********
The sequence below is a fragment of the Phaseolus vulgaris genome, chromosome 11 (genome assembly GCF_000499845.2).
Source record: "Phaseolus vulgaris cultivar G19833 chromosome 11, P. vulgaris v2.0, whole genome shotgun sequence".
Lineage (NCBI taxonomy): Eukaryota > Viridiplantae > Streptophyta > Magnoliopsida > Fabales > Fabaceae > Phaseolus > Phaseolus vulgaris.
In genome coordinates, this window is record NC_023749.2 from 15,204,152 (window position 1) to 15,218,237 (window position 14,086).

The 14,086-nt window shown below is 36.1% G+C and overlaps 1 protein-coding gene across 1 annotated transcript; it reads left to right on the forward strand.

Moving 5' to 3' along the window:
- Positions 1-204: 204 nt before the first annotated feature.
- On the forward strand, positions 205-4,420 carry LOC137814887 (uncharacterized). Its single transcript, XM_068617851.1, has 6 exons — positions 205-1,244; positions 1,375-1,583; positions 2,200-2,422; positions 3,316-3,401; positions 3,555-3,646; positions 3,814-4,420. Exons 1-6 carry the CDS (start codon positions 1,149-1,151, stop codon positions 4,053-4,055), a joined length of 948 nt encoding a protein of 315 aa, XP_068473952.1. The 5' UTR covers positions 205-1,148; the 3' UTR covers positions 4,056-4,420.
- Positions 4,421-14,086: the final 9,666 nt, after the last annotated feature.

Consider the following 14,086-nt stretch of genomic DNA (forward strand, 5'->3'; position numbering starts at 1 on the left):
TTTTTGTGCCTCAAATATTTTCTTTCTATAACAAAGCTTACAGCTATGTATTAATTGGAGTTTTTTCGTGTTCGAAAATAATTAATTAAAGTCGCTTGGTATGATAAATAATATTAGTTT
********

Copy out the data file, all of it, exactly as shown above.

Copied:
The sequence below is a fragment of the Phaseolus vulgaris genome, chromosome 11 (genome assembly GCF_000499845.2).
Source record: "Phaseolus vulgaris cultivar G19833 chromosome 11, P. vulgaris v2.0, whole genome shotgun sequence".
Lineage (NCBI taxonomy): Eukaryota > Viridiplantae > Streptophyta > Magnoliopsida > Fabales > Fabaceae > Phaseolus > Phaseolus vulgaris.
In genome coordinates, this window is record NC_023749.2 from 15,204,152 (window position 1) to 15,218,237 (window position 14,086).

The 14,086-nt window shown below is 36.1% G+C and overlaps 1 protein-coding gene across 1 annotated transcript; it reads left to right on the forward strand.

Moving 5' to 3' along the window:
- Positions 1-204: 204 nt before the first annotated feature.
- On the forward strand, positions 205-4,420 carry LOC137814887 (uncharacterized). Its single transcript, XM_068617851.1, has 6 exons — positions 205-1,244; positions 1,375-1,583; positions 2,200-2,422; positions 3,316-3,401; positions 3,555-3,646; positions 3,814-4,420. Exons 1-6 carry the CDS (start codon positions 1,149-1,151, stop codon positions 4,053-4,055), a joined length of 948 nt encoding a protein of 315 aa, XP_068473952.1. The 5' UTR covers positions 205-1,148; the 3' UTR covers positions 4,056-4,420.
- Positions 4,421-14,086: the final 9,666 nt, after the last annotated feature.

Consider the following 14,086-nt stretch of genomic DNA (forward strand, 5'->3'; position numbering starts at 1 on the left):
TTTTTGTGCCTCAAATATTTTCTTTCTATAACAAAGCTTACAGCTATGTATTAATTGGAGTTTTTTCGTGTTCGAAAATAATTAATTAAAGTCGCTTGGTATGATAAATAATATTAGTTT